By Dr. Dennis Rangi, Director General, Development, CABI
CABI’s Dr. Dennis Rangi, based in Nairobi, asks how we can apply the determination and urgency shown to the COVID-19 pandemic to plant pandemics on the African continent in order to help food security.
During the COVID-19 pandemic, governments across Africa showed great determination and urgency in tackling the disease. With World Food Day recently, can we address other deadly threats – like hunger and poverty – using the same level of resolution and speed shown during the pandemic?
Not only did the pandemic bring dramatic disruptions to food supply chains, which many of us experienced first-hand, but it also brought to the fore the importance of access to good nutrition for human health and resilience to illness.
Critically, it also gave us valuable lessons that we can apply to crop and plant pandemics – challenges that threaten food security now and in future.
Plant pandemics are one of the biggest challenges to food security on the African continent and have been for centuries. Blight, disease and locusts have decimated crops affecting millions of people who have suffered and will continue to suffer if we do not take concerted action. Invasive species are a significant cause of plant pandemics. Take fall armyworm (Spodoptera frugiperda), for example, which has caused the highest annual yield losses in Africa at US$9.4 billion.
CABI research published this year shows that invasive species cost Africa’s agricultural sector an estimated US$65.58 billion a year. This sum represents a tremendous loss where over 80% of people living in rural areas rely on the crops they grow for food and income.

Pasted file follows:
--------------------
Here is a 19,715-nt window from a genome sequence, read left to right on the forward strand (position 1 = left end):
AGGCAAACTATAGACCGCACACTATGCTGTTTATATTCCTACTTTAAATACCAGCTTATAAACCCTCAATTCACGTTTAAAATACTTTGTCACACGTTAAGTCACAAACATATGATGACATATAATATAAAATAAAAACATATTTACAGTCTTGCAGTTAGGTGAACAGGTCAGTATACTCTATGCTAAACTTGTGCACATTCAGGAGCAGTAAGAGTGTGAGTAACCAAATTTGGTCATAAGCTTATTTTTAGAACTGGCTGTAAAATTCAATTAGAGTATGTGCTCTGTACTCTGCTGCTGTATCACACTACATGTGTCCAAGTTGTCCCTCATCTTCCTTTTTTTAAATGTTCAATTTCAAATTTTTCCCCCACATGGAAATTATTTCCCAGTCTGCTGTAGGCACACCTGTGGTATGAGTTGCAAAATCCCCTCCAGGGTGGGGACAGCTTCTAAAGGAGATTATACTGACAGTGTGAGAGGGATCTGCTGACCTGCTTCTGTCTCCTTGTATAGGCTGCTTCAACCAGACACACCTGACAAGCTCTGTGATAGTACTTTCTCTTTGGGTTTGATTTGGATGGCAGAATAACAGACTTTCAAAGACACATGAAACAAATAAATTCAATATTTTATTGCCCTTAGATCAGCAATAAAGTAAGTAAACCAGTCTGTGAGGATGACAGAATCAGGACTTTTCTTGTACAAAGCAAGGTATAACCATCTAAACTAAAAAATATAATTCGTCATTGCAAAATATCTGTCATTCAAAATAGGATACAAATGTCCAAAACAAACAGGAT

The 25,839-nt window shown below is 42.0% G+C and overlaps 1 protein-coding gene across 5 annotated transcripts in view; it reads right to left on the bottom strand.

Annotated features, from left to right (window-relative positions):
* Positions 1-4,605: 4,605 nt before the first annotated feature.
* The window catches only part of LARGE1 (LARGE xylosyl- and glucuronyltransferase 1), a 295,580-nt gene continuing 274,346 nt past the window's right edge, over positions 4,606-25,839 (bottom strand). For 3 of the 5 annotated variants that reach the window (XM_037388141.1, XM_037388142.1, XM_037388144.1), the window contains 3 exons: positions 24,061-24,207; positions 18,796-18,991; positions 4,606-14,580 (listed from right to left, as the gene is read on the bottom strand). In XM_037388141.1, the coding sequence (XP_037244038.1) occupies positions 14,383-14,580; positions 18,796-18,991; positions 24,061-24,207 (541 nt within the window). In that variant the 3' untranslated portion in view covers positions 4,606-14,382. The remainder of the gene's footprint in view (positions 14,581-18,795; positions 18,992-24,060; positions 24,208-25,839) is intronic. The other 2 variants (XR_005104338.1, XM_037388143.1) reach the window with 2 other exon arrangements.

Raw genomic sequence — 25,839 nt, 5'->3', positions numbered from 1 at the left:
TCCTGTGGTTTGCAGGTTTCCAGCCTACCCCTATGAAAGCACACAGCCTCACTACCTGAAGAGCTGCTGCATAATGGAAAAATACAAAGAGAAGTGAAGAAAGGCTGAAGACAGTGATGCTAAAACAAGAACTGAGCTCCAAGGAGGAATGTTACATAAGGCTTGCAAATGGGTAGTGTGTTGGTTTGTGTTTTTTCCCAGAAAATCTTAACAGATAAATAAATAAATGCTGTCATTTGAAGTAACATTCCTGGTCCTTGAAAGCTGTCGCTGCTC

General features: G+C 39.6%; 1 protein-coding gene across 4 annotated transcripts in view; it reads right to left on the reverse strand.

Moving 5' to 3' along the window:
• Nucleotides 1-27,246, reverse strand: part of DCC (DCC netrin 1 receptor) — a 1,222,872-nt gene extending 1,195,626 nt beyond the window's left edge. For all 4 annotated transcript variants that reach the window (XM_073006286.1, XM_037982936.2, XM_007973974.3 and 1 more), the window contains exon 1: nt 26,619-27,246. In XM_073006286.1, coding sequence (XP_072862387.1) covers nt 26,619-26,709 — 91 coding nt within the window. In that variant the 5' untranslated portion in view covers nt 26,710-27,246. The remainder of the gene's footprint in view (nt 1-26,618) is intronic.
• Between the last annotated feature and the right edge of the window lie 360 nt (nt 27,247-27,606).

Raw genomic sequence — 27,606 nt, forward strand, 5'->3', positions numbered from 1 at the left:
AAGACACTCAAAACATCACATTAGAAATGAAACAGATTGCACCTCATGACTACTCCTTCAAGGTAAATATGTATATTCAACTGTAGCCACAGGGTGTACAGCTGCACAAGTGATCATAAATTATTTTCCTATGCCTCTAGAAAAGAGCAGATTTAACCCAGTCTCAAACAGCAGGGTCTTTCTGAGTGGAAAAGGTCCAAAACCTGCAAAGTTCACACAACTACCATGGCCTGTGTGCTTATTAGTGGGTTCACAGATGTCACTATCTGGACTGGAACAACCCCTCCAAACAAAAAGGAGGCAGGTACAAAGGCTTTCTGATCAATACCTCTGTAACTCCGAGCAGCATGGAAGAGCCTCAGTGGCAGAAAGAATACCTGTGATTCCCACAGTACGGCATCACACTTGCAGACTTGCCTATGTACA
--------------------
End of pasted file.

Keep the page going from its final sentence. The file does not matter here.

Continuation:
The Strategy for Managing Invasive Species in Africa 2021-2030 provides a framework for us to eradicate and prevent invasives sustainably. If we apply the kind of determination and urgency shown during the COVID-19 pandemic, we can speed up the implementation of the strategy.
The African Union (AU) has had previous experience of managing serious health crises such as Ebola. The lessons the AU has learned from managing the spread of human viruses can be applied to plants pests and diseases, from building strong collaborations and partnerships to fostering communications and public relations.
Rapid reaction is essential during human or plant health crises. The early detection of fall armyworm, for example, has helped governments address its spread. To minimize or eliminate the negative impact of invasive species on ecosystems and safeguard food security, we must establish rapid and tight controls.
A critical institution that can help us achieve the invasives strategy and resolve the problem of plant pandemics is the African Continental Free Trade Area (AfCTA). Although young – it started trading in 2021 – it could address one of the most critical elements in invasive species management: plant biosecurity. AfCTA promotes the free movement of goods and people, but we must look at ways to move from the concept of free movement to a safe and secure reality.
AfCTA can also play a valuable role in implementing effective and safe policies around the movement of horticultural goods, one of the pathways through which humans spread invasives species.
Now is the time to address plant pandemics with the same commitment and vigour, so that we can make hunger and poverty a thing of the past. In November 2021, CABI will hold a high-level discussion on how to attain food security, strengthen resilience and improve preparedness to future shocks in the Global South. We must be ready for the next pandemic.
This blog is part of the GFAR Partners in Action series, celebrating the achievements of our diverse network of partners who are working together to shape a new, sustainable future for agriculture and food. Each month we will be showcasing stories related to a key theme in agri-food research and innovation. The theme for December is ‘Farming in a post-COVID world’.
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